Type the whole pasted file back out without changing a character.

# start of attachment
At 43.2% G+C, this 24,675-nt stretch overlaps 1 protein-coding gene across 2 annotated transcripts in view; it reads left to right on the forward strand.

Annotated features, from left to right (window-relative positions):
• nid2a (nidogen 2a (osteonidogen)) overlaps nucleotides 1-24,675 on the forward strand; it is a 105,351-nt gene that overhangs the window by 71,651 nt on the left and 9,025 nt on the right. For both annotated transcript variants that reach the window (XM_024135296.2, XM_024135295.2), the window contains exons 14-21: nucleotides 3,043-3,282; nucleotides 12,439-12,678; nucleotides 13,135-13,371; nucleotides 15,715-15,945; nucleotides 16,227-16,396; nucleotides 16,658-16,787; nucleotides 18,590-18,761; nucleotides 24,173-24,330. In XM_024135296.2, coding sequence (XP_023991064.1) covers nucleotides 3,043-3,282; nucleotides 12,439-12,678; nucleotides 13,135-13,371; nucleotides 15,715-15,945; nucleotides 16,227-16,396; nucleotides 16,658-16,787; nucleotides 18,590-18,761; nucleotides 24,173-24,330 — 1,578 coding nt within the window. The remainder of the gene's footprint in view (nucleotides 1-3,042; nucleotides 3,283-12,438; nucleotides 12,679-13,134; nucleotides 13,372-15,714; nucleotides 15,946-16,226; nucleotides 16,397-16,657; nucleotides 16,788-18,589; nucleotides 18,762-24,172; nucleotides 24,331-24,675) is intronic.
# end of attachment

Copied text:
At 43.2% G+C, this 24,675-nt stretch overlaps 1 protein-coding gene across 2 annotated transcripts in view; it reads left to right on the forward strand.

Annotated features, from left to right (window-relative positions):
• nid2a (nidogen 2a (osteonidogen)) overlaps nucleotides 1-24,675 on the forward strand; it is a 105,351-nt gene that overhangs the window by 71,651 nt on the left and 9,025 nt on the right. For both annotated transcript variants that reach the window (XM_024135296.2, XM_024135295.2), the window contains exons 14-21: nucleotides 3,043-3,282; nucleotides 12,439-12,678; nucleotides 13,135-13,371; nucleotides 15,715-15,945; nucleotides 16,227-16,396; nucleotides 16,658-16,787; nucleotides 18,590-18,761; nucleotides 24,173-24,330. In XM_024135296.2, coding sequence (XP_023991064.1) covers nucleotides 3,043-3,282; nucleotides 12,439-12,678; nucleotides 13,135-13,371; nucleotides 15,715-15,945; nucleotides 16,227-16,396; nucleotides 16,658-16,787; nucleotides 18,590-18,761; nucleotides 24,173-24,330 — 1,578 coding nt within the window. The remainder of the gene's footprint in view (nucleotides 1-3,042; nucleotides 3,283-12,438; nucleotides 12,679-13,134; nucleotides 13,372-15,714; nucleotides 15,946-16,226; nucleotides 16,397-16,657; nucleotides 16,788-18,589; nucleotides 18,762-24,172; nucleotides 24,331-24,675) is intronic.